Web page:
Sunday, December 19, 2010

Why Should the Church Have all the Good Music?

Because it's Christmas, that's why. A great reminder here from that astute theologian: Steve Martin.

HT: Matt Chandler

Thursday, December 16, 2010

Christmas. . . for everyone

This is a great post I found today. I hope it's an encouragement to you:

HT: Vitamin Z

Matt Redmond:

I get it. I mean, it makes sense on the level of Christmas being a time in which there is a lot of heavily concentrated family time. The holidays can be tense in even the best of circumstances. Maneuvering through the landmines of various personalities can be hard even if there is no cancer, divorce or empty seat at the table. What makes it the most wonderful time of the year is also what makes it the most brutal time of the year. My own family has not been immune to this phenomenon.

But allow me to push back against this idea a little. Gently. I think we have it all backwards. We have it sunk deep into our collective cultural consciousness that Christmas is for the happy people. You know, those with idyllic family situations enjoyed around stocking-strewn hearth dreams. Christmas is for healthy people who laugh easily and at all the right times, right? The successful and the beautiful, who live in suburban bliss, can easily enjoy the holidays. They have not gotten lost on the way because of the GPS they got last year. They are beaming after watching a Christmas classic curled up on the couch as a family in front of their ginormous flat-screen. We live and act as if this is who should be enjoying Christmas.

But this is backwards. Christmas—the great story of the incarnation of the Rescuer—is for everyone, especially those who need a rescue. Jesus was born as a baby to know the pain and sympathize with our weaknesses. Jesus was made to be like us so that in his resurrection we can be made like him; free from the fear of death and the pain of loss. Jesus’ first recorded worshipers were not of the beautiful class. They were poor, ugly shepherds, beat down by life and labor. They had been looked down on over many a nose.

Jesus came for those who look in the mirror and see ugliness. Jesus came for daughters whose fathers never told them they were beautiful. Christmas is for those who go to “wing night” alone. Christmas is for those whose lives have been wrecked by cancer, and the thought of another Christmas seems like an impossible dream. Christmas is for those who would be nothing but lonely if not for social media. Christmas is for those whose marriages have careened against the retaining wall and are threatening to flip over the edge. Christmas is for the son whose father keeps giving him hunting gear when he wants art materials. Christmas is for smokers who cannot quit even in the face of a death sentence. Christmas is for prostitutes, adulterers, and porn stars who long for love in every wrong place. Christmas is for college students who are sitting in the midst of the family and already cannot wait to get out for another drink. Christmas is for those who traffic in failed dreams. Christmas is for those who have squandered the family name and fortune—they want “home” but cannot imagine a gracious reception. Christmas is for parents watching their children’s marriage fall into disarray.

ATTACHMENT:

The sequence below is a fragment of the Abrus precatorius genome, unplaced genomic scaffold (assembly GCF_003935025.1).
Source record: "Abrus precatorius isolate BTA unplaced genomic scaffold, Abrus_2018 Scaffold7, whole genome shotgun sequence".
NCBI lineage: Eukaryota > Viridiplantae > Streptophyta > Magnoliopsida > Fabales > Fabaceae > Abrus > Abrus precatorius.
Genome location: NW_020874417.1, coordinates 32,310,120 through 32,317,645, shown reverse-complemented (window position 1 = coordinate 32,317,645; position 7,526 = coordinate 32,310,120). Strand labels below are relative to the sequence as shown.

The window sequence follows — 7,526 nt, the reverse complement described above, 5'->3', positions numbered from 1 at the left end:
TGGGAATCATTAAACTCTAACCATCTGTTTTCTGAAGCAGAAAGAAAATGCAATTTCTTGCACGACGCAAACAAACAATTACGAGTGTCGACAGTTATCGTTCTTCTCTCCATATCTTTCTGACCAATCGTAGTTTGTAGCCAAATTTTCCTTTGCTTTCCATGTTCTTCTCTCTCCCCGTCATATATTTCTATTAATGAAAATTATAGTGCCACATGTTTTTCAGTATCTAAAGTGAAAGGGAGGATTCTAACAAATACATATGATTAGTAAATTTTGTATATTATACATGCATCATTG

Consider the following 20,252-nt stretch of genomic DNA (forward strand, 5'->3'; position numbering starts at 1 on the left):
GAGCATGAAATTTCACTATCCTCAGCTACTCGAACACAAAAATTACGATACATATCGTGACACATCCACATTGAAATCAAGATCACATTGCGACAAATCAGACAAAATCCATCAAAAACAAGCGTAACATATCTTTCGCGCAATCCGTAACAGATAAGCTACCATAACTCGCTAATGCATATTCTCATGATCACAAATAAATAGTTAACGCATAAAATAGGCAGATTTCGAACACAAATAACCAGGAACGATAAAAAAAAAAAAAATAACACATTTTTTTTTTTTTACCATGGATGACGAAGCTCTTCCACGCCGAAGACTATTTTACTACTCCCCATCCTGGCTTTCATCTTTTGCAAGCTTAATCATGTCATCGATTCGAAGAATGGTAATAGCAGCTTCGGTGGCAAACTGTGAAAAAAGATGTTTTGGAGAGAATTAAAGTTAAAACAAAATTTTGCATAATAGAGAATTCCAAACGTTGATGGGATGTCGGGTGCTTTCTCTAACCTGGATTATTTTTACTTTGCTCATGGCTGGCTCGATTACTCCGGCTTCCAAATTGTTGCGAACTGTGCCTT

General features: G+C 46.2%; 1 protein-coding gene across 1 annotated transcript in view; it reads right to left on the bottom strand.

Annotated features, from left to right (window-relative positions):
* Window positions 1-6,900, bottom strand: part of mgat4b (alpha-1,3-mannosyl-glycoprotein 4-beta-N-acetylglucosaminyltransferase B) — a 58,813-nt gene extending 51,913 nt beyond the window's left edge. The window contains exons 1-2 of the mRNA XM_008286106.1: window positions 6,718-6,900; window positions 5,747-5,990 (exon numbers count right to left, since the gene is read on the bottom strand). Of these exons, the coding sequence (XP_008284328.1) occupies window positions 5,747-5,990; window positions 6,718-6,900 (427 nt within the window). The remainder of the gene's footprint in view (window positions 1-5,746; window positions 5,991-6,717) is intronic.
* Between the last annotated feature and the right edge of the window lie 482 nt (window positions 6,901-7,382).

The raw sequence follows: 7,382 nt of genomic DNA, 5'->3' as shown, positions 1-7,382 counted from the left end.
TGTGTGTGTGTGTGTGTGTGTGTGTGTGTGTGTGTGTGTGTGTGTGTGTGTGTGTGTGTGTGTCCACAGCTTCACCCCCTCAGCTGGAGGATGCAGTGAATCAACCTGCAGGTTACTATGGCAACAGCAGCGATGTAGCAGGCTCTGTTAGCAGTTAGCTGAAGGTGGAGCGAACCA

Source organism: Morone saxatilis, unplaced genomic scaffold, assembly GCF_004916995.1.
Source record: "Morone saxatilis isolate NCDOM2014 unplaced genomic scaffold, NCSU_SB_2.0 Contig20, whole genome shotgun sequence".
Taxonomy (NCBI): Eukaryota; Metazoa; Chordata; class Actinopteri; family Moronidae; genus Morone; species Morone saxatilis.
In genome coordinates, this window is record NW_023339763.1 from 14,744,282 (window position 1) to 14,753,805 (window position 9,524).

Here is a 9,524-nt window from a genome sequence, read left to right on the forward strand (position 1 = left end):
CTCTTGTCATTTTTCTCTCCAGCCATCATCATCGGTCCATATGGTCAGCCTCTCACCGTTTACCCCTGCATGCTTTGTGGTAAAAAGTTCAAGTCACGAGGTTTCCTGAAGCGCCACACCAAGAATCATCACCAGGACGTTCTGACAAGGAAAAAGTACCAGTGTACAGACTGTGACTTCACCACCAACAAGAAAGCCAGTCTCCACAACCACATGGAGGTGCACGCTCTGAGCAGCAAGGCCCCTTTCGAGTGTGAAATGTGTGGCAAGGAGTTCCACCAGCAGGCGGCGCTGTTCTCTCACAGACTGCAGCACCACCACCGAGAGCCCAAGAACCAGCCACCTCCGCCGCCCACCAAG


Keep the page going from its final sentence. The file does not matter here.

Christmas is really about the gospel of grace for sinners. Because of all that Christ has done on the cross, the manger becomes the most hopeful place in a universe darkened with hopelessness. In the irony of all ironies, Christmas is for those who will find it the hardest to enjoy. It really is for those who hate it most.

read the rest

Monday, December 13, 2010


I'm feeling snippy today:

Church signs are always good for a laugh. . . . or a cry.


Are you having a bad Monday like me? (it's mostly my fault).

If so, this might perk you up. This is just what I needed today!

Thursday, December 9, 2010

2010: When Sports were too important

And all the wives said: "It's been this way for years!!!". I know, I know. . . let me explain.

I've wondered why there's been such a negative vibe surrounding some of my favorite teams and athletes this year. I've wondered why I've been sucked into some of the stories so much that I lose focus on some things that are more important. I've also wondered at the hysteria/activism surrounding some of the major stories this year.

To wit:

--LeBron James' choice to play for Miami and leave his hometown of Cleveland has caused amazing backlash. The people of Cleveland have been burning jerseys, publicly hoping for LeBron to have a career-ending injury, chanting "traitor" as he and his friends enter a restaurant to have a meal. . etc. . . LeBron has admitted a mistake in the way he went about it, but it is not enough, he has been vilified, and in a year like this, that is no longer just a metaphor.

--Tiger Woods fall from grace. How many magazine covers have been spent on this story?

--The various coaching hires/fires in Colorado this year. Basically the negative atmosphere surrounding CU and the Broncos made it a necessity to fire the head coach.